Japanese singer Yumi Nagano fronts Swedish collective Little Dragon, but nationality is hardly an issue: The band sounds at once otherworldly and familiar as a recurring dream. Sometimes ethereal, sometimes dropping hip-hop beats, Little Dragon has effortless cool and is much-sought-after for collaborations by the likes of Moogfest bands TV on the Radio and SBTRKT. —A.M.
Ford & Lopatin’s members are part of two other bands. Ford is Joel Ford of the group Tigercity; Lopatis is Daniel Lopatin, aka Moogfest band Oneohtrix Point Never. What's the intersection of the two bands? Well, beats. And synths. And a band called Polyphonic that they started together when they were 15. —A.M.
Like an electro-dance-party doppelganger of the Black Keys, Austin, Texas, duo Ghostland Observatory fuses infectious rock ’n’ roll tunes with dirty, trashy bleeps and beats. While known for their sophisticated laser-light live shows, the boys also love them some analog. So much so that a few months back they gave away a pair of weekend Moogfest passes to whichever fan could share with them (via Facebook) the sexiest pic of a vintage synth. Ahhh, Moog porn. We bet Bob would be proud. — M.B.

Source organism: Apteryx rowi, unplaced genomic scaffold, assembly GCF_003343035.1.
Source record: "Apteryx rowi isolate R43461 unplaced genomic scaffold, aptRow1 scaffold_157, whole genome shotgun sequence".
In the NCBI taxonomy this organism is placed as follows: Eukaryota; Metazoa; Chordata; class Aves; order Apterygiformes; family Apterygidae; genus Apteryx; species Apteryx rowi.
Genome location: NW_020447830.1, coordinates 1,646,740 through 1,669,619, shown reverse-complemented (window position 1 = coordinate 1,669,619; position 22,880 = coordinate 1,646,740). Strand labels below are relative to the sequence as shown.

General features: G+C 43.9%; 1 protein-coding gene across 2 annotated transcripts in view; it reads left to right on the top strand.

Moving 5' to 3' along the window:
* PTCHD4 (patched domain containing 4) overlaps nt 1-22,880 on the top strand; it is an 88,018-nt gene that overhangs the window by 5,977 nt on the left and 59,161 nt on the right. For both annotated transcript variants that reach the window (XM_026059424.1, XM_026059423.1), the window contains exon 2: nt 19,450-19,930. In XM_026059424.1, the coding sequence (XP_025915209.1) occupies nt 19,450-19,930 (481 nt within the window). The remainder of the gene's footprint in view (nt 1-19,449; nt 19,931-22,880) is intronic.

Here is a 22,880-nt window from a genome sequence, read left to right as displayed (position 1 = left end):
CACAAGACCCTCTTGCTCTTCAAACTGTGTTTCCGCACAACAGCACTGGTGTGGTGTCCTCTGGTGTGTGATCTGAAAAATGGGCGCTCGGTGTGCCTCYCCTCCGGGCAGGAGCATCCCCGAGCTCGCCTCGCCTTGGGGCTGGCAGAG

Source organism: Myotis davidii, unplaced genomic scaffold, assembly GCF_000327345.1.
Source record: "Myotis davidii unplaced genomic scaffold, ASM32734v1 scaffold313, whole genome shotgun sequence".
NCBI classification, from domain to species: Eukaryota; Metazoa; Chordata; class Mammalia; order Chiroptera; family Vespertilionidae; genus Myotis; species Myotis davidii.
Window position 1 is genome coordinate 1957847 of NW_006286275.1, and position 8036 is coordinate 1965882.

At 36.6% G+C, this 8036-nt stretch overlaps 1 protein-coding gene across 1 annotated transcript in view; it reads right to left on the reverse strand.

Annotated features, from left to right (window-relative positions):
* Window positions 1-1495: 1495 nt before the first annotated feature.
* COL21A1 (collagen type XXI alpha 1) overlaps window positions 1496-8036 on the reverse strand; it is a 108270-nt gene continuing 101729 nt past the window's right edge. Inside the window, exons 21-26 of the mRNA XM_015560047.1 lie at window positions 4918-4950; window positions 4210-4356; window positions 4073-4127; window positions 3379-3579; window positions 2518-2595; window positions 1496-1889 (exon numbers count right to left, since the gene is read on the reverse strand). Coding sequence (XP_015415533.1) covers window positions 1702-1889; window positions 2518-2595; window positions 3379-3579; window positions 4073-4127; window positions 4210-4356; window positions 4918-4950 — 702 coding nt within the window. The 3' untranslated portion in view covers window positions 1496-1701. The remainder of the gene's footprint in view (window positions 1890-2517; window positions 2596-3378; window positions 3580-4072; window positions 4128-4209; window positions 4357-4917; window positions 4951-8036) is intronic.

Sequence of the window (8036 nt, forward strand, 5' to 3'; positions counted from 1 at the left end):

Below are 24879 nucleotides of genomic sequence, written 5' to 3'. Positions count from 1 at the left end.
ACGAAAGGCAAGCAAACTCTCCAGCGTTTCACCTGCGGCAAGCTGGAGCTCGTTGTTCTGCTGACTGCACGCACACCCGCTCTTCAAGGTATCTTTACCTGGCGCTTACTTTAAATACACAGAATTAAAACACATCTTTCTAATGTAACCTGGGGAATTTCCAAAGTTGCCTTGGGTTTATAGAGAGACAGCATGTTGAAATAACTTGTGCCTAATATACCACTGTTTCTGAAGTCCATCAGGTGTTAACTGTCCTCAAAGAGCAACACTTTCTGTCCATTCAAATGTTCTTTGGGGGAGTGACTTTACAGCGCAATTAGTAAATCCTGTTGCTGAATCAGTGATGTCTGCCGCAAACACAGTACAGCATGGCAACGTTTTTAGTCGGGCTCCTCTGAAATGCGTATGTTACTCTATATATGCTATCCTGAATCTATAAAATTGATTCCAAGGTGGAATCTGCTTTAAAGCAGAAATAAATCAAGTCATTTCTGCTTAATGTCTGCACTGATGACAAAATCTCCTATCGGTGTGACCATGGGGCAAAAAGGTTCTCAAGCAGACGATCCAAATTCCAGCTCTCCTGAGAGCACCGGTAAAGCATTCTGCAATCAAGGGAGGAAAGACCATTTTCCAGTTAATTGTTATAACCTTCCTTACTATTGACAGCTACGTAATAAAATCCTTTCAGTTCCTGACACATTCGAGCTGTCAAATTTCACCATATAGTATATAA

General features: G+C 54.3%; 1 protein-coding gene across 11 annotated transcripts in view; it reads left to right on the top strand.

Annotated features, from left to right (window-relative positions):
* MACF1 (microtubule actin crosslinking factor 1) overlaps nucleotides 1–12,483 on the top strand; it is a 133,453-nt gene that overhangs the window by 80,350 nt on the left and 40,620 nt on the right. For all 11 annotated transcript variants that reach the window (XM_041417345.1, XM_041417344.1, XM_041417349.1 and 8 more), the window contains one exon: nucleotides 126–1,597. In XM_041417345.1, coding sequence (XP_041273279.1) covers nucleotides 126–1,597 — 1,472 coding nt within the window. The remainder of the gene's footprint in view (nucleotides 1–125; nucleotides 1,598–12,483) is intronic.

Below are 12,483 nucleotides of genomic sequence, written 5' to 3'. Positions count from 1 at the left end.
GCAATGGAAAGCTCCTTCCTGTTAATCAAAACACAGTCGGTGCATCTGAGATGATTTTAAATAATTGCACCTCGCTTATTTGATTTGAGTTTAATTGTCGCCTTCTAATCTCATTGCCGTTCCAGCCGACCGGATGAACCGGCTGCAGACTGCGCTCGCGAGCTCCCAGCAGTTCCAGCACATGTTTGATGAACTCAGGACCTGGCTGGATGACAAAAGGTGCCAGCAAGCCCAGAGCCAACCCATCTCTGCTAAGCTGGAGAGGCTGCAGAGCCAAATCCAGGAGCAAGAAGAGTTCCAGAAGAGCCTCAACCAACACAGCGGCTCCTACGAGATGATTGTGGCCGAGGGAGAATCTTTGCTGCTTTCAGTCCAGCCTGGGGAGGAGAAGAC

Thanks to his sweet falsetto and glitch-pop beats, vocalist/songwriter Michael Angelakos and Passion Pit have spent the last few years making hearts go a-flutter and feet go a-thumping. But underneath that sheen of giddy, electro-soul on blog-burning tracks like “Sleepyhead,” the dude’s got some serious, dark undertones. File this one under: Near-future baroque. — M.B.
With a Brooklyn-cool sound that totally belies the band name, YACHT started off as Jona Bechtolt’s bedroom solo project before he recruited vocalist (and respected science writer/science-fiction critic) Claire L. Evans in 2008. The duo’s first album together, 2009’s insanely catchy See Mystery Lights, is a playful blend of dance-punk, ‘80s new wave, and off-kilter electro-pop. Imagine a sunnier LCD Soundsystem (who also happen to be their DFA lablemates). — M.B.